Rising food prices a global crisis - UN Chief
Rising food prices have developed into a global crisis, United
Nations Secretary-General Ban Ki-moon said on Friday.
Concerns about food security mounted this week as rice prices hit
records in Asia and the United States warned that staples for the
world’s hungry were getting much more expensive.
“This steeply rising price of food has developed into a real global
crisis,” Ban told journalists in Vienna.
Anger over high food and fuel costs in recent months has sparked
protests in several countries.
In Haiti, the poorest country in the Americas, protests have brought
down the government and killed six, while in Cameroon at least 24 have
died in protests linked partly to rising living costs.
Governments of several food-growing countries, worried about domestic
shortages, have imposed export curbs, spooking markets at a time when
world inventories are down sharply.
Ban said the crisis would be discussed at a meeting of U.N. agency
heads, the World Bank and the International Monetary Fund on April 28-29
in Berne, Switzerland.
“The United Nations is very much concerned as all members of the
international community (are),” he said. “We must take immediate action
in a concerted way.” Ban said world leaders should discuss ways to
improve food distribution systems and production.
Japan announced $100 million in emergency food aid on Friday and
World Food Program’s executive director said on Thursday the cost of
feeding the world’s hungry had spiked nearly 40 percent amid spiralling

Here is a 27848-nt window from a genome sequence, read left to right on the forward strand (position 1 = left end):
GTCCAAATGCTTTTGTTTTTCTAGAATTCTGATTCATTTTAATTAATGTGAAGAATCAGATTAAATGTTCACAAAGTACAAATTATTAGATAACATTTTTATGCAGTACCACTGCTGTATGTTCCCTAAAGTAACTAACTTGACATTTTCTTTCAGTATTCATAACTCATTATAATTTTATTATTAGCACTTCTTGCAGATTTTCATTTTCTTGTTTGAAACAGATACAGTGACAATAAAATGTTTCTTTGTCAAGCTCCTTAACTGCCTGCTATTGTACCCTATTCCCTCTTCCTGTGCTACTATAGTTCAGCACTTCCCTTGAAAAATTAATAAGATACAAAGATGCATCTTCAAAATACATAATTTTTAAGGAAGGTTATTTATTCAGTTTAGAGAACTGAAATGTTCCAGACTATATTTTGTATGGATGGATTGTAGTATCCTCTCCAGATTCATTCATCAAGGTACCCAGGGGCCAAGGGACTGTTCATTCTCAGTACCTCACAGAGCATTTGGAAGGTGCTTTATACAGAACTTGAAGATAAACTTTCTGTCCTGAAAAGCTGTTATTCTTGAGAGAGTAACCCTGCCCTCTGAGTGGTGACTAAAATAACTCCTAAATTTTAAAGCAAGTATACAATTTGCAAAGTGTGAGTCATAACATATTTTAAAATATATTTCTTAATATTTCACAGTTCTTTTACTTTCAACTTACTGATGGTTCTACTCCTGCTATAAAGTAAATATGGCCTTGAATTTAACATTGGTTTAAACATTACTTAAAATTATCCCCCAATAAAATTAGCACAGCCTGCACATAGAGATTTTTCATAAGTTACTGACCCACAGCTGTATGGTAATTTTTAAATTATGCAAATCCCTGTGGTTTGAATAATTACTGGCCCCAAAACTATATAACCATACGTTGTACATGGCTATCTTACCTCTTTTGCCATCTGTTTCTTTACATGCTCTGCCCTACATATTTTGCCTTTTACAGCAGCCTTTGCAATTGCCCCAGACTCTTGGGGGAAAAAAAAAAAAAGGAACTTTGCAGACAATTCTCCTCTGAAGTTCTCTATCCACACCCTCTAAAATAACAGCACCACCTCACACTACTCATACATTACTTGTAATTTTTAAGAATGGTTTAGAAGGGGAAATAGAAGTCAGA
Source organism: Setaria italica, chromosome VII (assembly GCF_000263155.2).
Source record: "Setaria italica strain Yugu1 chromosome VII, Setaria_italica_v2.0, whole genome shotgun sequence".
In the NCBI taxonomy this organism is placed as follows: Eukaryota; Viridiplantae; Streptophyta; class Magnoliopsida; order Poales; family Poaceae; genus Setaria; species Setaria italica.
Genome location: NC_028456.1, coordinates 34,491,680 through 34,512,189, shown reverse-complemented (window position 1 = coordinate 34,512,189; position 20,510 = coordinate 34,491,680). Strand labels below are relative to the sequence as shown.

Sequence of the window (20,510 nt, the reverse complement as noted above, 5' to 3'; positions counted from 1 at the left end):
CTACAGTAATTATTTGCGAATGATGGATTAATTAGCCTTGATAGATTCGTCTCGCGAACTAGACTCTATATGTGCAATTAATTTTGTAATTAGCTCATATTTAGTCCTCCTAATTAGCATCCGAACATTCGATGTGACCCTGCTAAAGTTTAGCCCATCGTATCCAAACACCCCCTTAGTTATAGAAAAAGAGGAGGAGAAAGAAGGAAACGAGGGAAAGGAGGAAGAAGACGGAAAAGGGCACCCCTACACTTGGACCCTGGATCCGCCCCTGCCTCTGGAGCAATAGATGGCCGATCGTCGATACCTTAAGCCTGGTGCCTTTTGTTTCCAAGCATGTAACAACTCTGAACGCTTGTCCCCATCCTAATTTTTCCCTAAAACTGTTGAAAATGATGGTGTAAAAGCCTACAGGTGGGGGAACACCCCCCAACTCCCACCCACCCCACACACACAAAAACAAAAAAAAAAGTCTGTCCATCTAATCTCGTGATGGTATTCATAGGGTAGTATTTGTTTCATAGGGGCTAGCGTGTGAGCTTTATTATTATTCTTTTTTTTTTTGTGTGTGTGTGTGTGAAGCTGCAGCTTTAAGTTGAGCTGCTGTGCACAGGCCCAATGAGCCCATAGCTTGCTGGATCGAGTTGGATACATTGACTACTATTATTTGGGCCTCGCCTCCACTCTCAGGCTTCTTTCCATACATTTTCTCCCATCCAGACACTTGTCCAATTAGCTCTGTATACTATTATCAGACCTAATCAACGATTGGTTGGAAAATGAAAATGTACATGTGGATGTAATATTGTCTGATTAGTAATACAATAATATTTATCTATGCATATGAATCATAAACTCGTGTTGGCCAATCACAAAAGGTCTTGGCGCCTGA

food costs and oil prices.
International Monetary Fund has said it is in talks with governments
in 10 countries, mostly in Africa, about increasing financial assistance
to cover the soaring cost of food. (Reuters)
Shortages of basic food commodities have prompted riots from Haiti to
Pakistan, brought on by increasing food demands from developing
countries, poor crop yields and rising fuel prices.
Although the United States has escaped shortages seen in poor
countries, the nation is contending with the worst bout of food
inflation since 1990. From 2006 to 2007, food prices rose by 4 percent -
the highest annual increase since 1990, according to the U.S. Department
And this year, food prices are expected to increase by 3.5 percent to
4.5 percent as retailers pass on higher commodity and energy costs to
consumers. On Thursday, Associated Foods placed some restrictions on
rice shipments to retailers such as Harmon’s, Dan’s and Macey’s - only
to assure the supply will not be disrupted if there is a panic, said
Nate Laver of Associated Foods, a wholesale distributor headquartered in
Salt Lake City that serves 600 independent stores in eight states.
It’s up to individual retailers whether to restrict sales to
shoppers, said Laver. But so far, shoppers have not been snapping up
staples, although there has been a slight increase in the sales of rice.
This week, Sam’s Club, a division of Wal-Mart Stores, Inc., limited
bulk purchases of rice nationwide, including the seven Utah locations,
after the Seattle-based Costco Wholesale Corp. imposed similar
restrictions in some of its stores.
“We’re going to have to come up with solution to how we limit or
don’t limit bulk rice purchases,” said Costco spokeswoman Deb Cain. “We
don’t have a timeline on when that decision will be made.”
Recent concerns of rice stockpiles may have been prompted by China,
Brazil, Vietnam, India and Indonesia limiting exports to ensure
sufficient supplies for their populations.